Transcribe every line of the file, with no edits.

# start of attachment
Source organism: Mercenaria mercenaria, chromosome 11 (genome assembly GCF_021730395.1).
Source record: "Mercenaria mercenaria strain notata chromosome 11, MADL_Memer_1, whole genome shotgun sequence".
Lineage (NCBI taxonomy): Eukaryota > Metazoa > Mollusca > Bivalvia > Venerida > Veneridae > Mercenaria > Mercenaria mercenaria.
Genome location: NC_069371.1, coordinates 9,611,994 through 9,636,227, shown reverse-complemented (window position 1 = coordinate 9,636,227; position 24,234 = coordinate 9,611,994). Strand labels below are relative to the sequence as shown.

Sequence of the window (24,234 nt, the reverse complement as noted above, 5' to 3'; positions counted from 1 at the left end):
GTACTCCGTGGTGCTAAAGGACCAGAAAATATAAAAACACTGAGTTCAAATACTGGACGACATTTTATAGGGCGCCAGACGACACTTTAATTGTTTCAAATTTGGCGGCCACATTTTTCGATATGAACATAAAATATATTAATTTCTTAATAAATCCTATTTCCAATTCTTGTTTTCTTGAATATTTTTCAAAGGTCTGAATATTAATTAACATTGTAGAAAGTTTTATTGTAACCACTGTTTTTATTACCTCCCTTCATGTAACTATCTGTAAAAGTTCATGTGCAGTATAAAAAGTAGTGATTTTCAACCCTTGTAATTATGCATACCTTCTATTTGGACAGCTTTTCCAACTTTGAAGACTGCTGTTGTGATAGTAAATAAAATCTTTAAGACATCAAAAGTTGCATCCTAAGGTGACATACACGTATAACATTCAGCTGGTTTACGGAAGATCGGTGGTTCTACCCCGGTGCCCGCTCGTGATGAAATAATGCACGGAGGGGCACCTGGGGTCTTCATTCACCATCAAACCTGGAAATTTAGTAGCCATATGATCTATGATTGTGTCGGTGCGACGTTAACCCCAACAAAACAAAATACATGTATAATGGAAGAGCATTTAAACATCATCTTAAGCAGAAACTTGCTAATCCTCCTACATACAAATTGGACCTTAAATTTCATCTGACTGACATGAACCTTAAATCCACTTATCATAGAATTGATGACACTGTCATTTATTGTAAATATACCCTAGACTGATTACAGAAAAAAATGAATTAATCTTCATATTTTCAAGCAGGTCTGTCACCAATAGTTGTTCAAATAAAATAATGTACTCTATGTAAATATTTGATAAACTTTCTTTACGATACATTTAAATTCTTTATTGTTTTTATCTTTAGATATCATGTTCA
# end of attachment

Source organism: Mercenaria mercenaria, chromosome 11 (genome assembly GCF_021730395.1).
Source record: "Mercenaria mercenaria strain notata chromosome 11, MADL_Memer_1, whole genome shotgun sequence".
Lineage (NCBI taxonomy): Eukaryota > Metazoa > Mollusca > Bivalvia > Venerida > Veneridae > Mercenaria > Mercenaria mercenaria.
Genome location: NC_069371.1, coordinates 9,611,994 through 9,636,227, shown reverse-complemented (window position 1 = coordinate 9,636,227; position 24,234 = coordinate 9,611,994). Strand labels below are relative to the sequence as shown.

Sequence of the window (24,234 nt, the reverse complement as noted above, 5' to 3'; positions counted from 1 at the left end):
GTACTCCGTGGTGCTAAAGGACCAGAAAATATAAAAACACTGAGTTCAAATACTGGACGACATTTTATAGGGCGCCAGACGACACTTTAATTGTTTCAAATTTGGCGGCCACATTTTTCGATATGAACATAAAATATATTAATTTCTTAATAAATCCTATTTCCAATTCTTGTTTTCTTGAATATTTTTCAAAGGTCTGAATATTAATTAACATTGTAGAAAGTTTTATTGTAACCACTGTTTTTATTACCTCCCTTCATGTAACTATCTGTAAAAGTTCATGTGCAGTATAAAAAGTAGTGATTTTCAACCCTTGTAATTATGCATACCTTCTATTTGGACAGCTTTTCCAACTTTGAAGACTGCTGTTGTGATAGTAAATAAAATCTTTAAGACATCAAAAGTTGCATCCTAAGGTGACATACACGTATAACATTCAGCTGGTTTACGGAAGATCGGTGGTTCTACCCCGGTGCCCGCTCGTGATGAAATAATGCACGGAGGGGCACCTGGGGTCTTCATTCACCATCAAACCTGGAAATTTAGTAGCCATATGATCTATGATTGTGTCGGTGCGACGTTAACCCCAACAAAACAAAATACATGTATAATGGAAGAGCATTTAAACATCATCTTAAGCAGAAACTTGCTAATCCTCCTACATACAAATTGGACCTTAAATTTCATCTGACTGACATGAACCTTAAATCCACTTATCATAGAATTGATGACACTGTCATTTATTGTAAATATACCCTAGACTGATTACAGAAAAAAATGAATTAATCTTCATATTTTCAAGCAGGTCTGTCACCAATAGTTGTTCAAATAAAATAATGTACTCTATGTAAATATTTGATAAACTTTCTTTACGATACATTTAAATTCTTTATTGTTTTTATCTTTAGATATCATGTTCA